Is it too much to ask a financial advisor to review his portfolio 4 times a year?


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Question: I’m frustrated with my financial advisor and feel like I’m always chasing and harassing him. When I interviewed him he sold me on the attention and service he would provide. But now I feel like I’m just a number. Is it too much to ask for quarterly portfolio reviews? Is it too much to ask him to reach out when he has a worthwhile investment on his desk, or just check on me once in a while? I think the answer is I need to find a more proactive advisor, but that’s what I thought when I signed up with the current one. Is there a way to get more clarity on this during the interview process? I’d like to do it right next time, rather than the “time will tell” process.

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Responnse: “Your query reminds me of an old joke, with the tagline: ‘I made these promises when you were a prospect, but now you’re a customer,'” says John Robinson, financial expert for personal finance site Credello. experts say that what you expect from this financial adviser (quarterly reviews and regular audits) is very reasonable.” It’s not too much to ask for quarterly reviews. It’s not too much to ask the adviser to reach out in case interesting investment or just to check in from time to time,” says Ben Barzideh, ChFC and Wealth Advisor at Piershale Financial Group.

In this case, you usually have two options: 1) give it a chance to improve, after expressing your concerns, or 2) find a new adviser (you can be connected with a financial advisor who meets your needs here). Indeed, if you call the advisor and tell them exactly what you expect, then assess in a few months, could that be all you need? It may be that his initial definition of care and service is different from yours, and explaining it to him can remedy that. Robinson says, “As a financial planner, I’ve found that clients are just as diverse as advisors. I have clients who want to meet via Zoom every week while others would be embarrassed if I asked to meet more than once or twice a year.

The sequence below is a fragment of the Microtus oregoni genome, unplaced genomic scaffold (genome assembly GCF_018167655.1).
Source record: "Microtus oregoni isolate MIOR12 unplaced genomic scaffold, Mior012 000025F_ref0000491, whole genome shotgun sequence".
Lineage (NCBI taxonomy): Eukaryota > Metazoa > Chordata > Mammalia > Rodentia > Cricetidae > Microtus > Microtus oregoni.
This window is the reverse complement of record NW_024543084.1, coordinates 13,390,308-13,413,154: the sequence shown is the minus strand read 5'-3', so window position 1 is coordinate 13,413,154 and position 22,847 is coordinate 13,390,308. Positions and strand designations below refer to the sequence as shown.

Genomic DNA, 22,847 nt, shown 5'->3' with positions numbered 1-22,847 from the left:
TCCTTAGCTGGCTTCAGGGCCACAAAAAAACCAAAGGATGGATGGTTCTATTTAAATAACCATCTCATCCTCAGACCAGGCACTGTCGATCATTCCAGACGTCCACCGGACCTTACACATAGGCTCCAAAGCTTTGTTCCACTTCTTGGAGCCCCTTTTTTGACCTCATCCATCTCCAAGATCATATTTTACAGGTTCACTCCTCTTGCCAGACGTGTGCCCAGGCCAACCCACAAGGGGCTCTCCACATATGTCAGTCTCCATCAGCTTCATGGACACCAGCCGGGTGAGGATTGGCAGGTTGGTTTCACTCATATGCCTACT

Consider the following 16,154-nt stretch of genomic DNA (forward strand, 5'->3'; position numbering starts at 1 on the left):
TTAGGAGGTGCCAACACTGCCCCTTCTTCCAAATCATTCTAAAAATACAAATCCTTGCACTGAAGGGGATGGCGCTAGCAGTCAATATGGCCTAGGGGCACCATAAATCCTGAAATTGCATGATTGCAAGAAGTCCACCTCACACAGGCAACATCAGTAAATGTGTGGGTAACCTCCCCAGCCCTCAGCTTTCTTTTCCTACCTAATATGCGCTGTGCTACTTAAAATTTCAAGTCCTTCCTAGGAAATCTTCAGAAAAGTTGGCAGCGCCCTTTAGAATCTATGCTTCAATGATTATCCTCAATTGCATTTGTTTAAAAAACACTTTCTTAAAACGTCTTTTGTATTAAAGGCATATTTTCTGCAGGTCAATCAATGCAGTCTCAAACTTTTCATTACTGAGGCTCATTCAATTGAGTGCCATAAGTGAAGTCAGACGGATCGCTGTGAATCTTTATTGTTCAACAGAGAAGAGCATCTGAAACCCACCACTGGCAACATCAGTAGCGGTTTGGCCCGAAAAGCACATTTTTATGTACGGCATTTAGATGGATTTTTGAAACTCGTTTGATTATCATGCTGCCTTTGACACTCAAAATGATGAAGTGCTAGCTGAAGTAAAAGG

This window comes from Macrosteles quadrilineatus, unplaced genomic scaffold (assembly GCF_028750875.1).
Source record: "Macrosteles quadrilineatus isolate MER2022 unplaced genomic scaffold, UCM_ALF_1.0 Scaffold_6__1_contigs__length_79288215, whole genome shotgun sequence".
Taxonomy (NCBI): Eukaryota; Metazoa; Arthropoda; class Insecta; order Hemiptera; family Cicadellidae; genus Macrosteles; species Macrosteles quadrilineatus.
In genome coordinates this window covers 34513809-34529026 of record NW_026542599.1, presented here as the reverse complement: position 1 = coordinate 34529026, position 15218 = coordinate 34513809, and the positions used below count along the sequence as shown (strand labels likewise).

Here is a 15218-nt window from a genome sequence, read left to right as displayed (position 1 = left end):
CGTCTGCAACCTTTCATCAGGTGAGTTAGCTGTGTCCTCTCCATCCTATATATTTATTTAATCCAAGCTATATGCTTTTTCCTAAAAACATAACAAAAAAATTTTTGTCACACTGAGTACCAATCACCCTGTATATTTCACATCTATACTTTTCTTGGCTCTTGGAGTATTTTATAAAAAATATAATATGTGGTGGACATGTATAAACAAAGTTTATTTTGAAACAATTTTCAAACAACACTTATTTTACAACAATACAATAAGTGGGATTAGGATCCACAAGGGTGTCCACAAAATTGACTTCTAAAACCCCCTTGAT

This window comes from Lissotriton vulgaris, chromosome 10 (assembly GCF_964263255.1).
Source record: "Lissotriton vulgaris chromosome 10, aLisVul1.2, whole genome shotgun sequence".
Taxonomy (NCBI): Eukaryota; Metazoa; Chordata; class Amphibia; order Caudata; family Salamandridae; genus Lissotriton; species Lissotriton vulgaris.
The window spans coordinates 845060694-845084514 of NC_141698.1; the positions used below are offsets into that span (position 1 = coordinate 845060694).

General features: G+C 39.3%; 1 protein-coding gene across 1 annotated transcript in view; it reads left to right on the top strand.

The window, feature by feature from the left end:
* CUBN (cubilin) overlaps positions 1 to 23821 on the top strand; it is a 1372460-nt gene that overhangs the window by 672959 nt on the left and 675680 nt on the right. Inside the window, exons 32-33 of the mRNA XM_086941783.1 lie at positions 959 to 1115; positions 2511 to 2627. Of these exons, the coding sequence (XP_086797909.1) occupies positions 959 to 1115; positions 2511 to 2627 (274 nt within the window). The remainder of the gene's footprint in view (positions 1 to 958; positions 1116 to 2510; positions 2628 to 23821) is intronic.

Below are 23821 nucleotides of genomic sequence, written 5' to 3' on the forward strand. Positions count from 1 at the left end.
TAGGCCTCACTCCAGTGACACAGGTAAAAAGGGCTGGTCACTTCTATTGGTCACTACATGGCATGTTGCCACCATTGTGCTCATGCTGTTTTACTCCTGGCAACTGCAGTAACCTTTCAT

Your other option is to find a new advisor. Craig Borkovec, financial advisor at Miracle Mile Advisors, says you should call a meeting with your current advisor, express your dissatisfaction and give a detailed explanation with the exact reasons why you will no longer be working with them. “Secondarily, you should leave that adviser and look for another one,” says Borkovec. (You can be connected with a financial adviser who meets your needs here.)

You may also want to consider another type of advisor that might better suit your needs, says Grace Yung, Certified Financial Planner at Midtown Financial Group: “Perhaps you should look into finding a Certified Financial Planner who can advise you. upon request for an hourly rate,” says Yung. Another thing to consider is that there are CFP practitioners who have tiered services for their clients. “Platinum customers, for example, can receive X number of meetings per year compared to other tiers. The reason for the different levels of service is that, generally, customers with more complex situations or assets may require more work than someone who may have a simpler situation,” Yung explains.

If you’re choosing a new advisor, you can learn a lot from the interview process. “When interviewing a financial advisor, it is not only important to understand the capabilities and background of the advisor and the firm, but also to discuss your expectations and what you would like to get out of the relationship. Having a clear and achievable financial plan is a great first step to financial success, but sticking to it is where two-way communication becomes key,” says Andrew Meyer, Senior Wealth Management Advisor and Managing Director of MAY Capital. (This guide from MarketWatch Picks gives you 15 questions you should ask every financial advisor you might hire.) Barzideh adds: “Everyone has to be on the same page from the start.

There are a few very specific questions Robinson suggests asking during the interview process to help determine an advisor’s responsiveness and whether their service model fits your needs. Not only should an advisor provide perspective and advice on market events, but as your life and goals change, there needs to be dialogue. “For clarity during the interview process, I would ask a few important questions such as, ‘How many clients do you typically work with?’ How often do you typically communicate with your clients? What can I do to get the most out of this relationship? says Meyer. These questions can begin to help a dialogue that digs deeper into the expectations you and an advisor might have.

Barzideh says the good news is that there are plenty of advisors to choose from and they all run their practices differently and provide different customer service experiences to their clients. “There are various style differences in communication and skills. You should have no problem finding an advisor who will be able to provide the service and ongoing communication you want,” says Barzideh. (You can be connected with a financial adviser who meets your needs here.)


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